Six years after Price, the 1982 amendment to Code of Civil Procedure section 1094.5 effected a sea change. The 1982 amendment, which we italicize, stated: "Where the writ is issued for the purpose of inquiring into the validity of any final administrative order or decision made as the result of a proceeding in which by law a hearing is required to be given, evidence is required to be taken, and discretion in the determination of facts is vested in the inferior tribunal, corporation, board, or officer, the case shall be heard by the court sitting without a jury. All or part of the record of the proceedings before the inferior tribunal, corporation, board, or officer may be filed with the petition, may be filed with respondent's points and authorities, or may be ordered to be filed by the court. Except when otherwise prescribed by statute, the cost of preparing the record shall be borne by the petitioner. Where the petitioner has proceeded pursuant to [statutes and court rules governing waiver of court costs and fees2] and where the transcript is necessary to a proper review of the administrative proceedings, the cost of preparing the transcript shall be borne by the respondent...."
The 1982 amendment answered Price's remonstration that no statute permitted shifting to an administrative agency the cost of preparing a hearing transcript even when "very good reasons" existed for doing so. Board of Medical Quality Assurance v. Superior Court (1988) 203 Cal.App.3d 691, 701 [250 Cal.Rptr. 182] (Dean) recognized the sea change. Relying in part on in pari materia principles that courts should interpret as one law different statutes relating to the same person, thing, or subject matter (Dean, at p. 698), Dean noted that Government Code section 11523, which requires the administrative agency to prepare the administrative record, did not provide for shifting costs based on a petitioner's indigency. (Dean, at pp. 696-697.) But, Dean noted, the 1982 amendment to Code of Civil Procedure section 1094.5 allowed cost shifting with a specific goal in mind. Dean explained: "The manifest and undisputed purpose of the 1982 addition of the waiver provision to Code of Civil Procedure section 1094.5 was to permit indigents to obtain the administrative hearing transcripts essential to judicial review." (Dean, at p. 697.) Of significance here, Dean noted that appellate decisions denying waiver of transcript costs were decided before, and thus superseded by, the 1982 amendment to section 1094.5, subdivision (a). Tellingly, DMV relies upon decisions of similarly outdated vintage when it cites City of Sacramento v. Superior Court (1980) 113 Cal.App.3d 715, 716 [170 Cal.Rptr. 75] (trial court may not order agency to provide copy of transcript free of charge to indigent); Escrow Guarantee Co. v. Savage (1963) 213 Cal.App.2d 595, 597-598 [28 Cal.Rptr. 889] (prevailing petitioner's attorney not entitled to recover cost of copying transcript used by petitioner's counsel because Code Civ. Proc., § 1094.5 obligated losing agency to pay cost of statutorily identified costs which did not include copies); and Cooper v. State Board of Public Health (1951) 102 Cal.App.2d 926, 933 [229 P.2d 27] (referring to order taxing costs under Code Civ. Proc., § 1094.5, subd. (a) as it existed in 1951: "We think it patent that the statute refers to the record of the proceeding filed in the superior court and not to a copy of the record obtained for the use of counsel.").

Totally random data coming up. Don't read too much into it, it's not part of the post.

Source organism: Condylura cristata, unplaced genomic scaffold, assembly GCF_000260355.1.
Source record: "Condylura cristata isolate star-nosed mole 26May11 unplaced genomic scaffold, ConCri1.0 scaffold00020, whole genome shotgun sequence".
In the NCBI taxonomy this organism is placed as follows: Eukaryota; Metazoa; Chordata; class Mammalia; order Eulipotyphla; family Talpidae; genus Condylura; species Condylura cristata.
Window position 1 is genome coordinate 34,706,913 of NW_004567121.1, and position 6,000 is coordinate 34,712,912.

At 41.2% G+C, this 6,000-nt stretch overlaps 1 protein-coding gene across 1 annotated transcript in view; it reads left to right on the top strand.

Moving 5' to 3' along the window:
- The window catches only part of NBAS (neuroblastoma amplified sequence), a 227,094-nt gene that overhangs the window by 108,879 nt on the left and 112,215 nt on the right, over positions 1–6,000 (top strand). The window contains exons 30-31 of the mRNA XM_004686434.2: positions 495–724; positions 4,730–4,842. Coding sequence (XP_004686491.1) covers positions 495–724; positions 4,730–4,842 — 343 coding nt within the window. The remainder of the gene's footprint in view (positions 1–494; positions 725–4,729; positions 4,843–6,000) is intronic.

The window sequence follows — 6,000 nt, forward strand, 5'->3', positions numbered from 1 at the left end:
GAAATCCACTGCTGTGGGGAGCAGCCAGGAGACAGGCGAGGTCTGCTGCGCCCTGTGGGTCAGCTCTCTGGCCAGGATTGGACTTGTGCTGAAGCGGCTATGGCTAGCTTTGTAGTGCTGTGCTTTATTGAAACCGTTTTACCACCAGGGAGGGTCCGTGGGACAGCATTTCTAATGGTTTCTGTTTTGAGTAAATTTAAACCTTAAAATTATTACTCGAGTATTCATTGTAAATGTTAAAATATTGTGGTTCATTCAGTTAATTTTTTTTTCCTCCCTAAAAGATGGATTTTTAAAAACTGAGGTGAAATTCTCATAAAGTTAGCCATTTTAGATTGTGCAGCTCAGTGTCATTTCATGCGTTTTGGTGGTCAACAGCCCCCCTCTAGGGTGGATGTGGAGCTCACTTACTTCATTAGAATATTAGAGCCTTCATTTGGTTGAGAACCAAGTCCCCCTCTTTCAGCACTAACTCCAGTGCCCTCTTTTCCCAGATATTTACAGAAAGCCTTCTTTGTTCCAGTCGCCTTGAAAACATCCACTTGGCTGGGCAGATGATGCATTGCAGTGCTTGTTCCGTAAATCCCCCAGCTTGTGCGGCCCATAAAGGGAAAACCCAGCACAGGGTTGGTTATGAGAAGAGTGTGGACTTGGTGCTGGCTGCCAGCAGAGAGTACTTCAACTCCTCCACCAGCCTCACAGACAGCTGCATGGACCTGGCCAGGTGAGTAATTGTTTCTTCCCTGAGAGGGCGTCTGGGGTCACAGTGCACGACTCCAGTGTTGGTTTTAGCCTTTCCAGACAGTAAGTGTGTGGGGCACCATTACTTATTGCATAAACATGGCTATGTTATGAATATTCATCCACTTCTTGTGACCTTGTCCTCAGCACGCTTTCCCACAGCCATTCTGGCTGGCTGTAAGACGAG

(4) We conclude that the Legislature's purpose in adopting the 1982 amendment to section 1094.5 was to provide indigents with meaningful access to judicial review of administrative decisions. (Dean, supra, 203 Cal.App.3d at p. 697 ["manifest and undisputed purpose" of 1982 amendment to Code Civ. Proc., § 1094.5 "was to permit indigents to obtain the administrative hearing transcripts essential to judicial review"].) We see nothing suggesting the Legislature intended to undercut that purpose by denying an indigent a free copy of the transcript prepared by the agency. In short, the agency's duty to prepare the administrative record under Government Code section 11523 at its own expense for an indigent petitioner encompasses the duty to provide a copy of the transcript to the indigent petitioner under Code of Civil Procedure section 1094.5.
The dismissal with prejudice is vacated and the matter is remanded to the trial court for further proceedings on appellant's petition for writ of mandate after the Department of Motor Vehicles provides free of charge to appellant a copy of the administrative hearing transcript.
Flier, J., and Grimes, J., concurred.